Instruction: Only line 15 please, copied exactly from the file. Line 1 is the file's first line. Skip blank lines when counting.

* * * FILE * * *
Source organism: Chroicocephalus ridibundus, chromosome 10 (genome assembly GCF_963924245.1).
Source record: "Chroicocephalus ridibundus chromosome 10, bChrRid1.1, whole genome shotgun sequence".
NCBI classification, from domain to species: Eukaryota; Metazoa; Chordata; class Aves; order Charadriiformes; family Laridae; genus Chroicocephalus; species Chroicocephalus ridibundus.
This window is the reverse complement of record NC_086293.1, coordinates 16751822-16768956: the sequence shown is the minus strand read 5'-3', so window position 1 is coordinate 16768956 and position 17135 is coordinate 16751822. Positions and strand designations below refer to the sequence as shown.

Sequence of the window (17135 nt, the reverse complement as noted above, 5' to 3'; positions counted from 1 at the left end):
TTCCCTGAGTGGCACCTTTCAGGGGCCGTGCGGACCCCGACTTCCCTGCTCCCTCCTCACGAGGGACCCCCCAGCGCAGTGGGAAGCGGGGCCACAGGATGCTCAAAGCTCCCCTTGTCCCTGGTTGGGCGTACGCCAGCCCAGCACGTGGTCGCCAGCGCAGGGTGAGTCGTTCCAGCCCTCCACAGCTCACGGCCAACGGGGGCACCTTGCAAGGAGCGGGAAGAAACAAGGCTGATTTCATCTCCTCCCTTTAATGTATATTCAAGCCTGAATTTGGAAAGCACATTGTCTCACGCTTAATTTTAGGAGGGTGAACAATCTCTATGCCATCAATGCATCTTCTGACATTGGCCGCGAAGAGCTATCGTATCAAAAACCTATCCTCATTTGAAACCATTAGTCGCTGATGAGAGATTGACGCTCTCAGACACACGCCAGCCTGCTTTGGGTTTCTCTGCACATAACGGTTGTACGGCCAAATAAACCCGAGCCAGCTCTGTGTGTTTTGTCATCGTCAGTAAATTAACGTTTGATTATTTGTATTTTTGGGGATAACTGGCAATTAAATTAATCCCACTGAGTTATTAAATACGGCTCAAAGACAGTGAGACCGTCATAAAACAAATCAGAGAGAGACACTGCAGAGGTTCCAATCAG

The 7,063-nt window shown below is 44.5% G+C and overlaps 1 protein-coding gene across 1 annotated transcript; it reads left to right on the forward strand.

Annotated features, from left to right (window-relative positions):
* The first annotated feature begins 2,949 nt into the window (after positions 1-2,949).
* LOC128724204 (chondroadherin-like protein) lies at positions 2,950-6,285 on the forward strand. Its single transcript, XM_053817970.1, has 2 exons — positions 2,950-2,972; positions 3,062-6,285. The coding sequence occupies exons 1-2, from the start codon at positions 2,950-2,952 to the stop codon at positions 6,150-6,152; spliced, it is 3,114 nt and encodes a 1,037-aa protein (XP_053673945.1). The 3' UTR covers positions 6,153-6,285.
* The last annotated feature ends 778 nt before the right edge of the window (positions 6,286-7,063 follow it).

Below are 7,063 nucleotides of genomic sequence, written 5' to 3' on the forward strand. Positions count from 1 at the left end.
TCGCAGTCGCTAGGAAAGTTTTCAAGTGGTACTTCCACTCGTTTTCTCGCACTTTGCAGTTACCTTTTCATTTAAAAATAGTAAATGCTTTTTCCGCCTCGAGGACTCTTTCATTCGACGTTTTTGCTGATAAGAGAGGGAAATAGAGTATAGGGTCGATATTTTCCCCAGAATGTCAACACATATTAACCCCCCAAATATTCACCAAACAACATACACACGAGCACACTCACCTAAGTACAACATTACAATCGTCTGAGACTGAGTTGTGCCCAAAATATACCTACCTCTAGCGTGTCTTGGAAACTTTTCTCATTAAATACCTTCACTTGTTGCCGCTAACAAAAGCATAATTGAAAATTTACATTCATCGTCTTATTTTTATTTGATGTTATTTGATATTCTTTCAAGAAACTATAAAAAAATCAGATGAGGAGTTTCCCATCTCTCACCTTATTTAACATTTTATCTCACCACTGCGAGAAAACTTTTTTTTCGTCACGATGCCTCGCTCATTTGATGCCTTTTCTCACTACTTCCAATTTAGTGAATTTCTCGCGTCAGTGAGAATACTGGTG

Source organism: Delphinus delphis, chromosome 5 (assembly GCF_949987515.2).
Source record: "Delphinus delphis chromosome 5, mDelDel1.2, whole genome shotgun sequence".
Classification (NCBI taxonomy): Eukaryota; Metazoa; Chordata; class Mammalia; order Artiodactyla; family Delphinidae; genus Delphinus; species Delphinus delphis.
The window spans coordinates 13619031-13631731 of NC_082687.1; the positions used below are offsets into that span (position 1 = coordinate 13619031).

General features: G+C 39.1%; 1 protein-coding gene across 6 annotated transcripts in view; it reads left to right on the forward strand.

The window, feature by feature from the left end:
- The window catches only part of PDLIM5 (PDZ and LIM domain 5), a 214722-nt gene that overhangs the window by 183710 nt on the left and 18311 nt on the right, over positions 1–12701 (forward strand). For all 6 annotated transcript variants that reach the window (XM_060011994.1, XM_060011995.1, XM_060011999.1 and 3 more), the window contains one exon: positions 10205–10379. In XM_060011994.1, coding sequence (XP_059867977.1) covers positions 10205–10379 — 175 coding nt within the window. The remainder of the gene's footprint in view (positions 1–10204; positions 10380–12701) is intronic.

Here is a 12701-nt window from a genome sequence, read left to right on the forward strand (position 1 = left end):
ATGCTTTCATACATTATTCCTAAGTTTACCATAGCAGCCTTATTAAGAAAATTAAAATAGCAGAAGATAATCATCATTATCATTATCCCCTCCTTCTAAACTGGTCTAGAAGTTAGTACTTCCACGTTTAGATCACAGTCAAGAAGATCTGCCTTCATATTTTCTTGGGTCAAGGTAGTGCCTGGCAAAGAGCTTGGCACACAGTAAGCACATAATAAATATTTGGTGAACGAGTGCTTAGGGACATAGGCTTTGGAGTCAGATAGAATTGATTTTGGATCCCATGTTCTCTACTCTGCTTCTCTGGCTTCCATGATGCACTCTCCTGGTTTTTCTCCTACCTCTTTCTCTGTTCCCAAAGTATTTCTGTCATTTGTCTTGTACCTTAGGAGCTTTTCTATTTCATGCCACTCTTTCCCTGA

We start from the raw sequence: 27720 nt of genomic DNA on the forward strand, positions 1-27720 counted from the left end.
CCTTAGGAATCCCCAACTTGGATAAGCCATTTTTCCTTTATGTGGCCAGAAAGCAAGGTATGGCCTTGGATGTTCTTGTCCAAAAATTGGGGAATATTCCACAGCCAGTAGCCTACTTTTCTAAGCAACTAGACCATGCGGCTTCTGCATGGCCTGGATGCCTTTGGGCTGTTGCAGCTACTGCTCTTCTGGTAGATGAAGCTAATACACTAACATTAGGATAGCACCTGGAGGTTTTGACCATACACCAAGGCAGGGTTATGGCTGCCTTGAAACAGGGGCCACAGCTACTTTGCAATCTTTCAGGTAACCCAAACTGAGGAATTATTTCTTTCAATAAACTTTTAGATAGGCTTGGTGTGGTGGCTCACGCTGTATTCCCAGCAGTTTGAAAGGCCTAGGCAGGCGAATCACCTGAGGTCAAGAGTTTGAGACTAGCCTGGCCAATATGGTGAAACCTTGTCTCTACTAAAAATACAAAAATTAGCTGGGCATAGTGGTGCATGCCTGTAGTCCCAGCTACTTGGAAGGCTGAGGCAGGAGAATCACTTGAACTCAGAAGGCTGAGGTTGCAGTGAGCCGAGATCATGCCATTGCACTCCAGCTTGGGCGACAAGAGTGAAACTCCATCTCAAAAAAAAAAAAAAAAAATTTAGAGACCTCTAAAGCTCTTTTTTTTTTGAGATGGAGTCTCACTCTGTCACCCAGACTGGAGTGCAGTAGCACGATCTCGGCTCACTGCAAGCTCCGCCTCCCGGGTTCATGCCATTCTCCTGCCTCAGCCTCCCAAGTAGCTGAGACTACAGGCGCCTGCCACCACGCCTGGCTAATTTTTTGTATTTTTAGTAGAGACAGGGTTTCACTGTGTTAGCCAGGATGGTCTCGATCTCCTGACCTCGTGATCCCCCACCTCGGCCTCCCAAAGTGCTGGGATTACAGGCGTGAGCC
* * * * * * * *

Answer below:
Source record: "Delphinus delphis chromosome 5, mDelDel1.2, whole genome shotgun sequence".